Back in October I wrote the first part of this 2 part series that talks about and outlines how you can create an OOTB Stock Information solution in SharePoint Online that focused on the overall solution design and the JSON needed to format the view. This post will talk about how you can leverage Power Automate, with a premium license, to update the list with the current stock information.
What you will need before you begin
Before we dive into Power Automate there are a few things you will need:
- A SharePoint List setup and configured to place the stock information
- A premium license for Power Automate (for the HTTP action)
- A stock API endpoint for use to gather the information from
Power Automate Flow
We are first going to start off by creating an Scheduled cloud flow called Get Stock Information and set the flow to run every week M-F. Don’t worry about getting the recurrence logic just right here as we will change it once in the flow.
The next step in building the flow will be to edit the **Recurrence trigger because we only need this flow to run when the Stock Market is open. Additionally, we will only be updating the stock information every 15 minutes to limit the amount of calls that are made to our stock API.
Your Recurrence trigger should resemble the screenshot above now. Our next step will be to add an HTTP action to call the our stock API’s REST endpoint. I am using IEX Cloud’s stock API to fetch the current stock information but based on the stock API you chose the configuration of this action may vary.
I chose to use IEX Cloud’s stock API because of how easy it is to sign up and set up for development purposes. It also has the added benefit of being extremely easy to call the REST endpoint and configure the HTTP action. Here you will notice that we are calling the quote endpoint for the stock MSFT. Then we are simply passing our token as a query parameter that will be added to the end of the URL.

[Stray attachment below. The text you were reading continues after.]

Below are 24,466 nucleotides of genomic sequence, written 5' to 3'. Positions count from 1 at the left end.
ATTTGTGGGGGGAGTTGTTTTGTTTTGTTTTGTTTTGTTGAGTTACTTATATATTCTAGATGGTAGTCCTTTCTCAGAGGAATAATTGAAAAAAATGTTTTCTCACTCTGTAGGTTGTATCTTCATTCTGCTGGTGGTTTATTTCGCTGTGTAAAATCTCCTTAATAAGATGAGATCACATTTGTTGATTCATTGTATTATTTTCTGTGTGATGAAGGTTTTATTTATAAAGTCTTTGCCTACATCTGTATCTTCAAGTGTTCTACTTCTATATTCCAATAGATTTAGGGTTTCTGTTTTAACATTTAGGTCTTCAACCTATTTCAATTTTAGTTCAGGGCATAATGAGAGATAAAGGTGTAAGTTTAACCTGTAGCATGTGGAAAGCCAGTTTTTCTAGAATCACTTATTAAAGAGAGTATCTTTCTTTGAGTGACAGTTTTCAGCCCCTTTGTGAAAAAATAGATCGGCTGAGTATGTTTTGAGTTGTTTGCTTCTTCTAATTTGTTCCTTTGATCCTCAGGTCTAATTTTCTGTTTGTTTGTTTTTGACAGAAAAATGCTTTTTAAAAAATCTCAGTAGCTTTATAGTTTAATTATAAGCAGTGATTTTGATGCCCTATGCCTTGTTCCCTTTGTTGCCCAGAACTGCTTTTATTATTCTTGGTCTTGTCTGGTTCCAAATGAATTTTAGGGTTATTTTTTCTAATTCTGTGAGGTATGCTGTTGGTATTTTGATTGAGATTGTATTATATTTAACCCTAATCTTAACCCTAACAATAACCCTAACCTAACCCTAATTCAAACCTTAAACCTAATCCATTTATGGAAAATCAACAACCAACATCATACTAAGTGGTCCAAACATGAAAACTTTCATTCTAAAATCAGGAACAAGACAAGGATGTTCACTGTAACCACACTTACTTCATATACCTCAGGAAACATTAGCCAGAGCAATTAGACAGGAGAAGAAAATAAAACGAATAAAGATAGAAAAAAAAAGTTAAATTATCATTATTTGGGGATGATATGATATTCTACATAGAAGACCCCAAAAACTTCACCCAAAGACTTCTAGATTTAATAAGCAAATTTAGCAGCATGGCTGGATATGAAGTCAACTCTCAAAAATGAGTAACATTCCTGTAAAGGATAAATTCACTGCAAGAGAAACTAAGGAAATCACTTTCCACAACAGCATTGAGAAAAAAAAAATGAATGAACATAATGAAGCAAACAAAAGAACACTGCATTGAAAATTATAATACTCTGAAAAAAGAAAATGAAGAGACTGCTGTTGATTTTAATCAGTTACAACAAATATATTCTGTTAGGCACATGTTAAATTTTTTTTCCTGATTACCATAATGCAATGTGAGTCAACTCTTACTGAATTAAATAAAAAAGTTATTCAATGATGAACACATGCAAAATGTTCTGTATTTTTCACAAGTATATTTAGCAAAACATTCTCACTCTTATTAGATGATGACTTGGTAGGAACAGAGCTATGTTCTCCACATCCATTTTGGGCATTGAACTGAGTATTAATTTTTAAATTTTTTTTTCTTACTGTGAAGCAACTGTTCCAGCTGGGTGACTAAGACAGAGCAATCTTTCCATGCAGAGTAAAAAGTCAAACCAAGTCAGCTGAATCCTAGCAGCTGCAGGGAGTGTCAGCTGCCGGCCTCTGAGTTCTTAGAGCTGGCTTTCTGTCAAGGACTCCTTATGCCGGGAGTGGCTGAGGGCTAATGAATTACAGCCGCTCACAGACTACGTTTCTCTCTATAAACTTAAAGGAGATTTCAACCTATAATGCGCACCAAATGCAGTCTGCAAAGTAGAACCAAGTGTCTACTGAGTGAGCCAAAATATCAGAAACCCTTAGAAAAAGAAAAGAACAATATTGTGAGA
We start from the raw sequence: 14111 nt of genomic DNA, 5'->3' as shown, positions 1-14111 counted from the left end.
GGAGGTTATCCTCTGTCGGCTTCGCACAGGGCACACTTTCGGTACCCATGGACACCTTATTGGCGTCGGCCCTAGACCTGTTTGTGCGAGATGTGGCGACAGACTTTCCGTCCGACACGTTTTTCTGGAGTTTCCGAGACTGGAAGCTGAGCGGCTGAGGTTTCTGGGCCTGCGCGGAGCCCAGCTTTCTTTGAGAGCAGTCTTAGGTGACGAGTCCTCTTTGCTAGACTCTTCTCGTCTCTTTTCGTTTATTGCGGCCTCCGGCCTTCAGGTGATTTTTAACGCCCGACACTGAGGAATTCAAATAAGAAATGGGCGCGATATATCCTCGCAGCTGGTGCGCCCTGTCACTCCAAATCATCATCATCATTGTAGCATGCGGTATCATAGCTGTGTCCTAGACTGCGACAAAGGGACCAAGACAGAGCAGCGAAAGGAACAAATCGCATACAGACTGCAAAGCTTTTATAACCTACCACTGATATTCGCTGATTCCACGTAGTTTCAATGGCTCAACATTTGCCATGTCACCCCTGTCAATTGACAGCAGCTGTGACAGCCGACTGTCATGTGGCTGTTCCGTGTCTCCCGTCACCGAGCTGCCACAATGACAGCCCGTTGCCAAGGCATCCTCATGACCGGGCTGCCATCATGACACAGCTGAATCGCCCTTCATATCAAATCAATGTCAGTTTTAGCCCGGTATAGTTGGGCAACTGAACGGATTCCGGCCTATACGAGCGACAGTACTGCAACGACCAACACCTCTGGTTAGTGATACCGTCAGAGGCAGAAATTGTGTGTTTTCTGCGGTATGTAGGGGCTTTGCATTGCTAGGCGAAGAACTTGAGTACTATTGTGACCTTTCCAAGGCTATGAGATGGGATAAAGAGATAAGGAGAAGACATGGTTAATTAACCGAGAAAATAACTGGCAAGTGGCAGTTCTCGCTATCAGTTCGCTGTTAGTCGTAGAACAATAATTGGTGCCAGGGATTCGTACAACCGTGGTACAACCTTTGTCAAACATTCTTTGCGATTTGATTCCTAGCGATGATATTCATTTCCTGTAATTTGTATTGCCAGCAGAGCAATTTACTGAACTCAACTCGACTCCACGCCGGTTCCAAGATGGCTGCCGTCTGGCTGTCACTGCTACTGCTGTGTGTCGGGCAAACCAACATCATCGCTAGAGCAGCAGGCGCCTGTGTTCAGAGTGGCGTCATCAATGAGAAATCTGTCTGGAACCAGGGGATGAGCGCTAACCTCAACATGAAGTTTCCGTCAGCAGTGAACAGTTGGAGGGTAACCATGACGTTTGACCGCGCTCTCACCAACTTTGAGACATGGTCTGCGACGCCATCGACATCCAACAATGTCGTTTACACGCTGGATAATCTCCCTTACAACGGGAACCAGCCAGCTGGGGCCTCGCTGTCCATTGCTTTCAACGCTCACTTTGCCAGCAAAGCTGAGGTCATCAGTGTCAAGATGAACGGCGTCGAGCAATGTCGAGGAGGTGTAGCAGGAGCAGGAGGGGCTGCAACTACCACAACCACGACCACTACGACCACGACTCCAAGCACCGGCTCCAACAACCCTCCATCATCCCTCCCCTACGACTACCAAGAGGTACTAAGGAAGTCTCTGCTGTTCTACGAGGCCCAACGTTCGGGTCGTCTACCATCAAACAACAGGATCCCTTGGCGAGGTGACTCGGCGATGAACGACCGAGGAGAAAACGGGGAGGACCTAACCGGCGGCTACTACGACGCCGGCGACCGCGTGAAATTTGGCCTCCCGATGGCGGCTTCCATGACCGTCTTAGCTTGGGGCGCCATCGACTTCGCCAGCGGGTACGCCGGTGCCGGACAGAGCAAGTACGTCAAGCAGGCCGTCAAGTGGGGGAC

The next action we are going to put into our Flow is the Parse JSON action. This will allow us to parse the output from the HTTP action and easily reference it later on in our Flow. The content will be the Body output from the HTTP action and the Schema can be derived from the stock API’s documentation.
The final action we will add to our Flow is the Update item action for SharePoint. We will configure the solution to point to the site collection where we have built and configured our Stock Information list. Since we are using the Update item action we will also need to include the Id of the item we would like to update, in our case 1. Additionally, we are limiting the columns by our Stock Information view but this is an optional configuration.
You will start to see our Parse JSON action in use as we update the columns on our item. The following will breakdown what information from the stock API is mapped to which columns and you will notice that we are using some expressions to format the data that is coming back as well.
|Title||companyName||We are pulling in the company name from the stock API and setting it to the Title. This allows our design to update if the company’s name changes.|
|Current Price||formatNumber(body(‘Parse_JSON’)?[‘latestPrice’],’#.00′)||We are using the formatNumber function to ensure that the latest price is always converted to 2 decimal places.|
|Change||change||We are simply pulling the change in stock price from the Parse JSON action.|
|Last Updated||Updated: convertFromUtc(addToTime(‘1970-01-01T00:00:00’,div(body(‘Parse_JSON’)?[‘latestUpdate’],1000),’Second’,’yyyy-MM-ddTHH:mm:ssZ’),’Eastern Standard Time’,’g’)||The stock API gives the latestUpdate time back is an epoch timestamp given in milliseconds so we need to figure out the current date time and then convert it from UTC to our current time zone which is Eastern Standard Time.|
We are now ready to save our Flow and run it to ensure that everything works properly and as expected. If all goes well you should expect to see green check marks across all actions and your stock information should show the current information.
Before you go and implement this as a production ready solution you may want to look into adding some error handling capabilities and notifications into the Flow to ensure that the proper support staff are notified if the Flow begins to fail so they can investigate it. You will also want to ensure that the stock API you chose can handle the amount of calls if you decide to increase the frequency with which the Flow runs.